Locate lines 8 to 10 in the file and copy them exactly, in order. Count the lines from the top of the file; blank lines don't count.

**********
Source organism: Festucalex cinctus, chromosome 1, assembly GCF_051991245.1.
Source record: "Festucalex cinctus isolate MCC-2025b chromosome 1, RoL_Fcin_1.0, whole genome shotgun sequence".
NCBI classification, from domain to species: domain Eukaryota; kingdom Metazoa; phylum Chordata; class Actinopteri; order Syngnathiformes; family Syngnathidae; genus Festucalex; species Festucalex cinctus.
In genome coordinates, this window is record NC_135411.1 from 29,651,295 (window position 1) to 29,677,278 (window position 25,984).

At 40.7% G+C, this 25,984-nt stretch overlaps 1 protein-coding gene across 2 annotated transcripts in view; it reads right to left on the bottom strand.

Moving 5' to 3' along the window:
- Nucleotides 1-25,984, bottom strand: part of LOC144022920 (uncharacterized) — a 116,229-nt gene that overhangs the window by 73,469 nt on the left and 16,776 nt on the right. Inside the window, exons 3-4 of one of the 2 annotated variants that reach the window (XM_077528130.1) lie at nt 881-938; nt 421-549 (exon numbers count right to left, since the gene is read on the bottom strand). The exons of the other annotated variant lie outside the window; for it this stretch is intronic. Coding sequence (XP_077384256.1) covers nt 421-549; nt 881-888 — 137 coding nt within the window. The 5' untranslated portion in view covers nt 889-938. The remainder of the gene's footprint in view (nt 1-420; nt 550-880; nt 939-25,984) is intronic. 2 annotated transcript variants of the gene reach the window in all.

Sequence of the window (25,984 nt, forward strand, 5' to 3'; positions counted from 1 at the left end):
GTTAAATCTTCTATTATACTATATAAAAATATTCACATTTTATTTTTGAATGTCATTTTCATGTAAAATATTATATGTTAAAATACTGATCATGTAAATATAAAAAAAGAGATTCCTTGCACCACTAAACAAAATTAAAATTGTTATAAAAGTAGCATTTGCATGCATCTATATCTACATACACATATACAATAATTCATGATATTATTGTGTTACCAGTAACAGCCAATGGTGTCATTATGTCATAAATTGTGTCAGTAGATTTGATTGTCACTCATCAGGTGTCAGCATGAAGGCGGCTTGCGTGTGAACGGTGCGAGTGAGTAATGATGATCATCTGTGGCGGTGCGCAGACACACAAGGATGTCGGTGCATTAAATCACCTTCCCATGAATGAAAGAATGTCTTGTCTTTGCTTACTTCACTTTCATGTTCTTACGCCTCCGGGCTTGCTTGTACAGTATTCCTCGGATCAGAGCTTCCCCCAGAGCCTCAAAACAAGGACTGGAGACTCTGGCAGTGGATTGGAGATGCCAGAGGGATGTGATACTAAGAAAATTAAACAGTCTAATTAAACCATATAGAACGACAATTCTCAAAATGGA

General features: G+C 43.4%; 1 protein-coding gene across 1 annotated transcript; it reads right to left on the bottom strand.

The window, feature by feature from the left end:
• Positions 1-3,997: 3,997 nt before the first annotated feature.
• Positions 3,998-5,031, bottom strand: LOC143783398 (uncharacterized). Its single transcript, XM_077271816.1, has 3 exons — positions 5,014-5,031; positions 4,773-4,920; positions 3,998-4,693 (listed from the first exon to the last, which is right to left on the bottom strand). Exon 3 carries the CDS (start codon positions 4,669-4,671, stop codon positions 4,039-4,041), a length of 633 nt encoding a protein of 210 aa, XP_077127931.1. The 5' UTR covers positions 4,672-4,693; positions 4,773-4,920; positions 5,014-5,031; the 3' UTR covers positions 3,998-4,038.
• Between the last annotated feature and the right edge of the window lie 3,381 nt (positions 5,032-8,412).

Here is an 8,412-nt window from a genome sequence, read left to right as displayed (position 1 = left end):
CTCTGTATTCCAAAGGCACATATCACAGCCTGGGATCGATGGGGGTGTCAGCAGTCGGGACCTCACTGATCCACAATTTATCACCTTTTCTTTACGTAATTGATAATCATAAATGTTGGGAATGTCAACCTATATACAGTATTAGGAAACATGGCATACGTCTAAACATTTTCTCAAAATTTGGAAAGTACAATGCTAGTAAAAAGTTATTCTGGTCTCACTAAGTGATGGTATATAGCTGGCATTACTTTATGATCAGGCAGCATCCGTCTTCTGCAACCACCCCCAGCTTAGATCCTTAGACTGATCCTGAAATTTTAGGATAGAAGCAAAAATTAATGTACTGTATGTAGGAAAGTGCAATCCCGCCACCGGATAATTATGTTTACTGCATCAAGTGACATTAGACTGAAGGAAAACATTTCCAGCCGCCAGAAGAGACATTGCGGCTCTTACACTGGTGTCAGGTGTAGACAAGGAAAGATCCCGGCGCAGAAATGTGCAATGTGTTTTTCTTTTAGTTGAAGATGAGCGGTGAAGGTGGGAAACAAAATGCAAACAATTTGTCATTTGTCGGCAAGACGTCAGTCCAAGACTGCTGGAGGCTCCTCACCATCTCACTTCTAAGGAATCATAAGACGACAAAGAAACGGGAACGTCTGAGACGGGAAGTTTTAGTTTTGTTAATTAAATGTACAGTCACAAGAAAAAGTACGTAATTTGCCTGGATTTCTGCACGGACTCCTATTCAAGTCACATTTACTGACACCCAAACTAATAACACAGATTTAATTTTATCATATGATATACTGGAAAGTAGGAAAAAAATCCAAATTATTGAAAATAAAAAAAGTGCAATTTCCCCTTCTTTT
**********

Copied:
Sequence of the window (25,984 nt, forward strand, 5' to 3'; positions counted from 1 at the left end):
GTTAAATCTTCTATTATACTATATAAAAATATTCACATTTTATTTTTGAATGTCATTTTCATGTAAAATATTATATGTTAAAATACTGATCATGTAAATATAAAAAAAGAGATTCCTTGCACCACTAAACAAAATTAAAATTGTTATAAAAGTAGCATTTGCATGCATCTATATCTACATACACATATACAATAATTCATGATATTATTGTGTTACCAGTAACAGCCAATGGTGTCATTATGTCATAAATTGTGTCAGTAGATTTGATTGTCACTCATCAGGTGTCAGCATGAAGGCGGCTTGCGTGTGAACGGTGCGAGTGAGTAATGATGATCATCTGTGGCGGTGCGCAGACACACAAGGATGTCGGTGCATTAAATCACCTTCCCATGAATGAAAGAATGTCTTGTCTTTGCTTACTTCACTTTCATGTTCTTACGCCTCCGGGCTTGCTTGTACAGTATTCCTCGGATCAGAGCTTCCCCCAGAGCCTCAAAACAAGGACTGGAGACTCTGGCAGTGGATTGGAGATGCCAGAGGGATGTGATACTAAGAAAATTAAACAGTCTAATTAAACCATATAGAACGACAATTCTCAAAATGGA

General features: G+C 43.4%; 1 protein-coding gene across 1 annotated transcript; it reads right to left on the bottom strand.